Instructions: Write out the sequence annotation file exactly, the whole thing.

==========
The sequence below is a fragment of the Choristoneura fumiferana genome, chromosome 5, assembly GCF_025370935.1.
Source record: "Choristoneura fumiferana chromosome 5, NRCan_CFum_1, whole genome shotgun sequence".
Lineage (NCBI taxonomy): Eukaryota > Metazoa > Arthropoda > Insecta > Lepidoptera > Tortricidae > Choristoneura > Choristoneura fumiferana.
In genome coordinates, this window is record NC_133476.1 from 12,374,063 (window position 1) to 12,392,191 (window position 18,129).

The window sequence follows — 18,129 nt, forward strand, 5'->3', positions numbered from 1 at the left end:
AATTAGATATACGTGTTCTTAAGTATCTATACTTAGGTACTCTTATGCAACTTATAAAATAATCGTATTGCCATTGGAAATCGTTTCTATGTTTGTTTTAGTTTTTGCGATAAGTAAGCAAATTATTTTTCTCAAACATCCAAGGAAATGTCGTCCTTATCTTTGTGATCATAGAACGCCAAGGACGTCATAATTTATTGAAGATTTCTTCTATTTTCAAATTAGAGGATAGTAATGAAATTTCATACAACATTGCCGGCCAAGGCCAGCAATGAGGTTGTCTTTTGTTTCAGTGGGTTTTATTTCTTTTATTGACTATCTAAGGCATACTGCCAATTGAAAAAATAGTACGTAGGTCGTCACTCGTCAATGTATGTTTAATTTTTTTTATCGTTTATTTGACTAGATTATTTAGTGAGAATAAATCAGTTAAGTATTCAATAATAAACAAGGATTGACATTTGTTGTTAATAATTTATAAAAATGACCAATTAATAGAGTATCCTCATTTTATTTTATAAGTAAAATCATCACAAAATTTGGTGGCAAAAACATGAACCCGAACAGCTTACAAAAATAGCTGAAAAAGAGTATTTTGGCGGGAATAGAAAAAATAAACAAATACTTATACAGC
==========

The sequence below is a fragment of the Choristoneura fumiferana genome, chromosome 5, assembly GCF_025370935.1.
Source record: "Choristoneura fumiferana chromosome 5, NRCan_CFum_1, whole genome shotgun sequence".
Lineage (NCBI taxonomy): Eukaryota > Metazoa > Arthropoda > Insecta > Lepidoptera > Tortricidae > Choristoneura > Choristoneura fumiferana.
In genome coordinates, this window is record NC_133476.1 from 12,374,063 (window position 1) to 12,392,191 (window position 18,129).

The window sequence follows — 18,129 nt, forward strand, 5'->3', positions numbered from 1 at the left end:
AATTAGATATACGTGTTCTTAAGTATCTATACTTAGGTACTCTTATGCAACTTATAAAATAATCGTATTGCCATTGGAAATCGTTTCTATGTTTGTTTTAGTTTTTGCGATAAGTAAGCAAATTATTTTTCTCAAACATCCAAGGAAATGTCGTCCTTATCTTTGTGATCATAGAACGCCAAGGACGTCATAATTTATTGAAGATTTCTTCTATTTTCAAATTAGAGGATAGTAATGAAATTTCATACAACATTGCCGGCCAAGGCCAGCAATGAGGTTGTCTTTTGTTTCAGTGGGTTTTATTTCTTTTATTGACTATCTAAGGCATACTGCCAATTGAAAAAATAGTACGTAGGTCGTCACTCGTCAATGTATGTTTAATTTTTTTTATCGTTTATTTGACTAGATTATTTAGTGAGAATAAATCAGTTAAGTATTCAATAATAAACAAGGATTGACATTTGTTGTTAATAATTTATAAAAATGACCAATTAATAGAGTATCCTCATTTTATTTTATAAGTAAAATCATCACAAAATTTGGTGGCAAAAACATGAACCCGAACAGCTTACAAAAATAGCTGAAAAAGAGTATTTTGGCGGGAATAGAAAAAATAAACAAATACTTATACAGC